One of the sessions at the summit was devoted to "deriving value" from workplace safety, and participants expressed a great deal of interest in making the business case for safety and health. O'Neill startled many in his audience, however, when he recounted telling his top financial staff at Alcoa: "If you ever calculate how much money we save as a consequence of excellence in safety and health, you're fired." He explained that the effort to get to zero incidents would fail if people at Alcoa saw it as just another management scheme to save money. "This needs to be about human value. Safety is not a priority, it is a precondition."

The most provocative idea in O'Neill's talk was his proposal to make all OSHA standards advisory and have the government shut down any business with a lost-workday rate over 2.0.

"I guarantee you, 95 [percent] to 98 percent of all the organizations in America would get under 2.0," he said. An OSHA spokesperson said the agency had no comment on the proposal, and it is uncertain how far O'Neill will go with the idea.

O'Neill said he is hard at work to improve the safety performance of the Treasury Department. Whether the summit will lead to ongoing change may depend, in part, on whether the secretary will use his considerable influence to advance the safety agenda beyond the Treasury.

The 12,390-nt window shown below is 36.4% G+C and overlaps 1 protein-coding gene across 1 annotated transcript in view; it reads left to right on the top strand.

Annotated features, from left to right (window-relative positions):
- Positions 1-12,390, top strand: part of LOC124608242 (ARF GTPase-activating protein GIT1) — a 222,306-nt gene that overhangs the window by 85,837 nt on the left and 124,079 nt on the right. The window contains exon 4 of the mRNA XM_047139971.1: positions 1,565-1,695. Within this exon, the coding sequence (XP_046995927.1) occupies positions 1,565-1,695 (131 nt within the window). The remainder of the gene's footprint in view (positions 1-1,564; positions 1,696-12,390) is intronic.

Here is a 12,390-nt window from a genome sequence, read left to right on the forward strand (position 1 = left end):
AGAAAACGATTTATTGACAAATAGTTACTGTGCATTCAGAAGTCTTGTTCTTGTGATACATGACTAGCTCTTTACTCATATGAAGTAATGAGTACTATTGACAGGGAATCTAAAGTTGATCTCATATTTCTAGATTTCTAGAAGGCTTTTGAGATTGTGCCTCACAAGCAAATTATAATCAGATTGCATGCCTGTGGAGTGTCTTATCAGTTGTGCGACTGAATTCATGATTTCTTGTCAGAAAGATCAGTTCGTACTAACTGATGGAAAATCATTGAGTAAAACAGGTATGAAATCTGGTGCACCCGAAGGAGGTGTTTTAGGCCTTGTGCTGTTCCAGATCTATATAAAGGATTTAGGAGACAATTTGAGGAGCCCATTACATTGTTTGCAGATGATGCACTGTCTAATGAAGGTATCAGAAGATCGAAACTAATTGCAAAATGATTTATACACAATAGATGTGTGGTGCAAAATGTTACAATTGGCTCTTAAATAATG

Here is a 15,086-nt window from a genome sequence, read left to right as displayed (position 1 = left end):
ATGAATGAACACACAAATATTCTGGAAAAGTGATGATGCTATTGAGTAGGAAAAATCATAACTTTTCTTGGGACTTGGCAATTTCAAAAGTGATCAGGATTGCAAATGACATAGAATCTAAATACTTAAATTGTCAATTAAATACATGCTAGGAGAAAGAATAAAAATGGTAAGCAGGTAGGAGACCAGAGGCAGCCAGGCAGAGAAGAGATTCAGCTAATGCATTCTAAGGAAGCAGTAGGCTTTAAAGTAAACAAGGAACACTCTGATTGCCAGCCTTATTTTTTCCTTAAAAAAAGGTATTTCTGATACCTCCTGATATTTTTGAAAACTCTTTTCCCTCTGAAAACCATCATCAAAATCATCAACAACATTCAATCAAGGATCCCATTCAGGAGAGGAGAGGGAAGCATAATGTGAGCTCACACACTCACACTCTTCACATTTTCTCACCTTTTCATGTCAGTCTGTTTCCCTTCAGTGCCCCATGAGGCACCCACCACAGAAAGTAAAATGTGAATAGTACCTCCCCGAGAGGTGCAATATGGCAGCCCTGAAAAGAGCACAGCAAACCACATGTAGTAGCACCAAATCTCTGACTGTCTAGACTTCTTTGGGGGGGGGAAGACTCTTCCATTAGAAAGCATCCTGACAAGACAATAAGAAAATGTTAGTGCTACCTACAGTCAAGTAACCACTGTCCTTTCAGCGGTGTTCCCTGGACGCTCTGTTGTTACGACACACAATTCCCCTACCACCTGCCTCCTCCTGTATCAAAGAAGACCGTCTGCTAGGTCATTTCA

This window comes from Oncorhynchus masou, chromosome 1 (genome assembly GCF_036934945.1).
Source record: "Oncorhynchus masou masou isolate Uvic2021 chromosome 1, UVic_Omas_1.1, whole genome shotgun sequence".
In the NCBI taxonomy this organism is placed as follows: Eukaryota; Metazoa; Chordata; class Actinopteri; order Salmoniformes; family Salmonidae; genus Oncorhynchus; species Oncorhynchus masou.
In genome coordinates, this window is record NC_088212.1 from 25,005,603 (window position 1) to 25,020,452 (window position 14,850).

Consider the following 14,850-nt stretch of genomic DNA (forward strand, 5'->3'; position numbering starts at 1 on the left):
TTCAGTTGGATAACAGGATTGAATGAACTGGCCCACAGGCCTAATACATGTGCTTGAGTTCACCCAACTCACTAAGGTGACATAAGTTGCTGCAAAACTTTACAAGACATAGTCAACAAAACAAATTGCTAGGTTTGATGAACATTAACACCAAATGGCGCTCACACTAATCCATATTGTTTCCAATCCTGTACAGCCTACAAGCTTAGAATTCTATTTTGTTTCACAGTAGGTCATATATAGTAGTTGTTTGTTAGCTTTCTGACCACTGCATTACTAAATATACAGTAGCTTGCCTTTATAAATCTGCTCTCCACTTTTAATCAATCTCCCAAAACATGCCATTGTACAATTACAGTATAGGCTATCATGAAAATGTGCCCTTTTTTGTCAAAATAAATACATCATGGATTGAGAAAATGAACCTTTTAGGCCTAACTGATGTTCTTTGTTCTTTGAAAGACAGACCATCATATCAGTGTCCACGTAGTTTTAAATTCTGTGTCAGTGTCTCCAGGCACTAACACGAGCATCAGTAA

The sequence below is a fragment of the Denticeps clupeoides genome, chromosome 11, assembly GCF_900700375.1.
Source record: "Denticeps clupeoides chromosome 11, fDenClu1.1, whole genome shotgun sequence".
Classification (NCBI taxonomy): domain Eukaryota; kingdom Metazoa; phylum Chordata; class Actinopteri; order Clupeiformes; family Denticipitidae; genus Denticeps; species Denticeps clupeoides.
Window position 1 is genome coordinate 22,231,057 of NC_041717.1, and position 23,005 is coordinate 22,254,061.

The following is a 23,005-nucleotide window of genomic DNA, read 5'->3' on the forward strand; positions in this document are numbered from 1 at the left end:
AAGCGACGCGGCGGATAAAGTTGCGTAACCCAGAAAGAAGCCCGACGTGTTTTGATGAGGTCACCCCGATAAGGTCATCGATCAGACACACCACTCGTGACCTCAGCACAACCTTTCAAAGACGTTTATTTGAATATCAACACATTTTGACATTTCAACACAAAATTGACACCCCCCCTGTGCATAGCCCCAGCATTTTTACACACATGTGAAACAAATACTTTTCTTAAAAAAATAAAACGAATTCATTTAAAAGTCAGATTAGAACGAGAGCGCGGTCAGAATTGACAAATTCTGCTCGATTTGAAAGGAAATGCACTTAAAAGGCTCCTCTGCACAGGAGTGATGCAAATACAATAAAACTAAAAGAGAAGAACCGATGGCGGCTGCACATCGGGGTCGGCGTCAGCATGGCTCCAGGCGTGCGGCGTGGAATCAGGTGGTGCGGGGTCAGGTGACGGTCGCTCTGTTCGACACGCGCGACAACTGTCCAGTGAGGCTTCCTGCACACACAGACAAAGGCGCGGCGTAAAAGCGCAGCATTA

Important No-Shows

Another big question raised, but not answered, by the summit is whether the various safety and health stakeholder groups can put aside their differences and work together to solve problems.

Labor representatives expressed bitterness and mistrust toward the Bush administration and business groups because of their success in killing the OSHA ergonomics regulation. Although summit organizers said they invited representatives from the National Association of Manufacturers and the U.S. Chamber of Commerce, no one from either group attended. One major problem aired by many summit attendees was the need to improve small business' commitment to safety and health. As if to prove the point, it appeared that almost no one from the small-business community showed up.